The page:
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    Off-topic, but appreciate the reference to an early source of the concept of indeterminacy. It appears consistent with the modern-definition, though Wikipedia cites a much later author.
    – Nat
    Commented Feb 16, 2022 at 17:43

Is there such a phrase in jurisprudential or legal thought?

In those instances it is common to say that the evidence is inconclusive. Accordingly, it is unavailing because that evidence does not prove the party's allegation.


It's not a technical legal term, but most lawyers would refer to this using the same word you did: as "ambiguous" evidence.


The word the question immediately made me think of is "equivocal". For which the first result in a dictionary search was "open to more than one interpretation;".


...situations where some "evidence" can be interpreted either way...


Interpretation of (some forms of) evidence is often the realm of the Expert Witness who has a duty:

to help the court to achieve the overriding objective by giving opinion which is objective and unbiased, in relation to matters within their expertise. This is a duty that is owed to the court and overrides any obligation to the party from whom the expert is receiving instructions.

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    -1 In some cases an expert may be asked to help interpret ambiguous evidence, but not all opinion evidence deals with ambiguous evidence, nor is all ambiguous evidence suitable for expert interpretation, so opinion evidence is NOT the same as ambiguous evidence, and "opinion" is not a correct answer to this question. Commented Feb 16, 2022 at 0:49

If a fact is consistent with both conclusions, then it is circumstantial. If a fact does not favor one conclusion over another, then it is non-probative. (But in reality, a syringe is more consistent with suicide than murder, as a murderer would remain alive afterwards and therefore be capable of removing the syringe.) Non-probative evidence is somewhat of an oxymoron; if it's non-probative, it isn't really evidence. Circumstantial is different from non-probative; something can be consistent with both conclusions, but more likely given one, and thus be probative despite being circumstantial.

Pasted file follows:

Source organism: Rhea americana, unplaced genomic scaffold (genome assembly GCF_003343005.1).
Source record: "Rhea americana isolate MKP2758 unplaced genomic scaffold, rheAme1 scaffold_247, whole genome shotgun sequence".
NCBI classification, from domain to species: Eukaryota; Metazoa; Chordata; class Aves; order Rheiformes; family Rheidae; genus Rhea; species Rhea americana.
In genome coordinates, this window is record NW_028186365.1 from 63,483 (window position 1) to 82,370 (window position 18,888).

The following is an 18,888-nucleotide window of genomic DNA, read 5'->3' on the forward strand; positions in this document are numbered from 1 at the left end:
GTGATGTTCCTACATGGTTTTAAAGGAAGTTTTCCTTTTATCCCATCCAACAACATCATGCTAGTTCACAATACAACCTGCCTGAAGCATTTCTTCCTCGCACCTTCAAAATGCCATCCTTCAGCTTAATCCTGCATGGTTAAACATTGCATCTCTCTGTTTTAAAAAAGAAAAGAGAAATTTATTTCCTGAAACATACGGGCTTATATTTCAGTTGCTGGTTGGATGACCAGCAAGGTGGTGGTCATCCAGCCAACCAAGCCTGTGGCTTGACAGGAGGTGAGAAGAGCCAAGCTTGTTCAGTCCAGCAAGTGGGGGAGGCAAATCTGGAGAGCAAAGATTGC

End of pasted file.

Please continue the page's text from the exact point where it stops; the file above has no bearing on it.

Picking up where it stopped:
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    -1 "Circumstantial" is a term used for evidence of the conditions or Circumstances that may lead to a conclusion, as opposed to eyewitness evidence. Circumstantial evidence may clearly favor one side, or be ambiguous, so it is NOT the term wanted here Commented Feb 16, 2022 at 0:22
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    Yes I read it at least three times. It is simply incorrect, that is not what "circumstantial" means in a legal context. If you think I am wrong, please cite a source in your answer. Commented Feb 16, 2022 at 0:35
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    What is wrong is that you have used the word "Circumstantial" in an incorrect sense. That word simply does not mean what your answer says it means. Commented Feb 16, 2022 at 0:40
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    I have answered, twice. What you said that was incorrect was to use the word "circumstantial" for a meaning that it does not, in a legal context have. At least that is my understanding of the legal meaning of "circumstantial". See dictionary.law.com/Default.aspx?selected=191 where it says "evidence in a trial which is not directly from an eyewitness or participant and requires some reasoning to prove a fact" Commented Feb 16, 2022 at 0:59
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    What is wrong is that your answer claims that "circumstantial" has a meaning that it does not, in fact, have. I have now cited 4 sources on this. Commented Feb 16, 2022 at 3:11